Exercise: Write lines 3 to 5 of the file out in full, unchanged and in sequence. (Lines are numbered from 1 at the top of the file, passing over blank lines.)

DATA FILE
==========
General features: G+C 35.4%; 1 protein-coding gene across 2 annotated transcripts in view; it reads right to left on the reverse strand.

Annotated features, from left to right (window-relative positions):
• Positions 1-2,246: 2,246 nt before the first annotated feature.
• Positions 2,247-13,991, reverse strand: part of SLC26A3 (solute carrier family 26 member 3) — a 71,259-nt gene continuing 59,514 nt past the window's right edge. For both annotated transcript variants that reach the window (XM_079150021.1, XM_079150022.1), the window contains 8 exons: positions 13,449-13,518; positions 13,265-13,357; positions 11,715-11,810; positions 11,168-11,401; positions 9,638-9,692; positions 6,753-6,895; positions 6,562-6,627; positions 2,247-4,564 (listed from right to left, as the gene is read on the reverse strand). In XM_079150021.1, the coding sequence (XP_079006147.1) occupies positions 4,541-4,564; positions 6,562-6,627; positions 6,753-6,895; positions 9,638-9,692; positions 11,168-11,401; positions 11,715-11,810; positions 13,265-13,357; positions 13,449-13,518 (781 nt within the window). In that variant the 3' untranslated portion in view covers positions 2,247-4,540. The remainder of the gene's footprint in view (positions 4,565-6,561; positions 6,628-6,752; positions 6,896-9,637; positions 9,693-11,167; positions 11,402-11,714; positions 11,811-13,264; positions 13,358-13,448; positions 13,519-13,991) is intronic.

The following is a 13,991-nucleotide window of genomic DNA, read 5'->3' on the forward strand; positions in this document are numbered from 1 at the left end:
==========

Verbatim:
• Positions 1-2,246: 2,246 nt before the first annotated feature.
• Positions 2,247-13,991, reverse strand: part of SLC26A3 (solute carrier family 26 member 3) — a 71,259-nt gene continuing 59,514 nt past the window's right edge. For both annotated transcript variants that reach the window (XM_079150021.1, XM_079150022.1), the window contains 8 exons: positions 13,449-13,518; positions 13,265-13,357; positions 11,715-11,810; positions 11,168-11,401; positions 9,638-9,692; positions 6,753-6,895; positions 6,562-6,627; positions 2,247-4,564 (listed from right to left, as the gene is read on the reverse strand). In XM_079150021.1, the coding sequence (XP_079006147.1) occupies positions 4,541-4,564; positions 6,562-6,627; positions 6,753-6,895; positions 9,638-9,692; positions 11,168-11,401; positions 11,715-11,810; positions 13,265-13,357; positions 13,449-13,518 (781 nt within the window). In that variant the 3' untranslated portion in view covers positions 2,247-4,540. The remainder of the gene's footprint in view (positions 4,565-6,561; positions 6,628-6,752; positions 6,896-9,637; positions 9,693-11,167; positions 11,402-11,714; positions 11,811-13,264; positions 13,358-13,448; positions 13,519-13,991) is intronic.

The following is a 13,991-nucleotide window of genomic DNA, read 5'->3' on the forward strand; positions in this document are numbered from 1 at the left end: